Like

      • Indeed Marko, many who don’t pay taxes drive their cars on the beautiful motorways Croatia has built…hospitals/health are in desperate need of funds and repair…unemployment high – tax income lower…it will be interesting to see what the new government’s budget will be like, I believe it’s due in March

        Like

      • Blade Runner says:

        The specter of crippling government debt is forever used as the ex-ante rationale for selling public assets and spending the proceeds on even worse performing assets or on no assets at all but to pay off some debt, which means assets get totally wasted. The major supporter of privatization is the funds management industry and in Croatia this has traditionally had government control … with a pool of funds growing faster than the economy chasing a return. … Hence speculating in existing assets is the name of the game. Public assets with regulated if not guaranteed returns are always a welcome addition and especially if proceeds of sale go towards setting up new job crating ventures or concerns. Croatia has finally woken up to the fact that in order to attract the added bonus of non-returnable EU funds one must work very hard and invest some real know-how…Good luck y’all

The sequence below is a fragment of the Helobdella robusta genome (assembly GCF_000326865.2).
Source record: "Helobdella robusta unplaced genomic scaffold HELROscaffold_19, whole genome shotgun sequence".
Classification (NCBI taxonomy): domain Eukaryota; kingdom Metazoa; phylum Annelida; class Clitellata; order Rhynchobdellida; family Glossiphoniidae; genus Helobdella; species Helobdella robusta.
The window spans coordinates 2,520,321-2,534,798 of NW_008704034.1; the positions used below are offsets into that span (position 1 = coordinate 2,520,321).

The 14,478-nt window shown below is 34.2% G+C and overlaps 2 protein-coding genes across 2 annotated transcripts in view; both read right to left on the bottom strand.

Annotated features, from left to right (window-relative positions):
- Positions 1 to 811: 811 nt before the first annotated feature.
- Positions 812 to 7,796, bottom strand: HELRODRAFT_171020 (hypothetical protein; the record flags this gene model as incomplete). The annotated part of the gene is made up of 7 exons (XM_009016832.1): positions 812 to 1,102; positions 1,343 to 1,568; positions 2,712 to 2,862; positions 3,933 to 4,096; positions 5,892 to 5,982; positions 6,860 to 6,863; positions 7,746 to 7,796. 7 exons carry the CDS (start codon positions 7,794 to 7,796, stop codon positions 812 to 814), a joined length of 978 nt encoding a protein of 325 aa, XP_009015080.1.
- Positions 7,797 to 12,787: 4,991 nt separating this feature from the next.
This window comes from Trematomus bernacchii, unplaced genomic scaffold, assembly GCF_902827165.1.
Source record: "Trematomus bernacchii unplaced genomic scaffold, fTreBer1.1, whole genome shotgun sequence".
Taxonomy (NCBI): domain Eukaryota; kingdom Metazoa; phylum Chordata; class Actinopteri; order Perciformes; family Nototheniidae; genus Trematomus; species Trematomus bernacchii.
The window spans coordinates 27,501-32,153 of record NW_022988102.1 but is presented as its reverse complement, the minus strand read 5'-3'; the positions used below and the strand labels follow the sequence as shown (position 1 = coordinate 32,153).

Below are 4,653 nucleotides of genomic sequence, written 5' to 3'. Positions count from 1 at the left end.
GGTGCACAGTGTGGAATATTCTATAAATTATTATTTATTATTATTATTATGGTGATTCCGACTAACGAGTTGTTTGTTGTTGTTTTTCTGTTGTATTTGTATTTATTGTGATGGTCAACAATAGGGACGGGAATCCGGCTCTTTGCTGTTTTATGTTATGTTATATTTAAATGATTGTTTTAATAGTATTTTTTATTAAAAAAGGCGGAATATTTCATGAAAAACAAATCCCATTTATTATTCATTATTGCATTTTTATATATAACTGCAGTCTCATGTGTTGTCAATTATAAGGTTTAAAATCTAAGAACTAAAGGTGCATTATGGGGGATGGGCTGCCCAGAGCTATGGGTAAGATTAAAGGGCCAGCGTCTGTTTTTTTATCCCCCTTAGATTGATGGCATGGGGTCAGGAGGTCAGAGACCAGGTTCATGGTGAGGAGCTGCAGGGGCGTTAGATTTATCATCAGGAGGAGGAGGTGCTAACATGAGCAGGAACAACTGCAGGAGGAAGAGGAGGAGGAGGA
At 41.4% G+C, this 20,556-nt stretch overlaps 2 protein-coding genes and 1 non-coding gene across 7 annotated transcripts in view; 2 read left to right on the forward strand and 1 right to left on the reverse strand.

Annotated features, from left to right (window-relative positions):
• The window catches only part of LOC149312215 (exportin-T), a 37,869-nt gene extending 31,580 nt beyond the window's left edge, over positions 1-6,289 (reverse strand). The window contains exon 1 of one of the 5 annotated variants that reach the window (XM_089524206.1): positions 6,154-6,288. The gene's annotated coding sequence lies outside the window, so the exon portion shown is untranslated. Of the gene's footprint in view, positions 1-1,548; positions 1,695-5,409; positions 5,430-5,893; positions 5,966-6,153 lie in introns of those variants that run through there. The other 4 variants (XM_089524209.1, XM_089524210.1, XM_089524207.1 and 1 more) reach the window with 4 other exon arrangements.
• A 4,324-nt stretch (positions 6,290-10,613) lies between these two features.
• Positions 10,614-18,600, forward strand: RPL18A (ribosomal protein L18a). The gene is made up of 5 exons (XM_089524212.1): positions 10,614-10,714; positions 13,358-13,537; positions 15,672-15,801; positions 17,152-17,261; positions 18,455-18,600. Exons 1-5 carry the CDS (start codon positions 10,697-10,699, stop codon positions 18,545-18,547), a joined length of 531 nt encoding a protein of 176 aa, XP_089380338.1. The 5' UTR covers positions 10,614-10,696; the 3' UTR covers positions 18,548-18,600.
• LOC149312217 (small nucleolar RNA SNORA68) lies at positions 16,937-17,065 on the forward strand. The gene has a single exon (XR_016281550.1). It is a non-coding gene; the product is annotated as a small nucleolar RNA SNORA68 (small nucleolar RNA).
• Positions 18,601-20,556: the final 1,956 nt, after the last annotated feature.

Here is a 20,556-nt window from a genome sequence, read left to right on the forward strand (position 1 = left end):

Like

      • Blade Runner, non-returnable EU funds seem indeed as added bonus in economic process, let’s hope they prove to be what they promise…

        Like

      • Ines Radman says: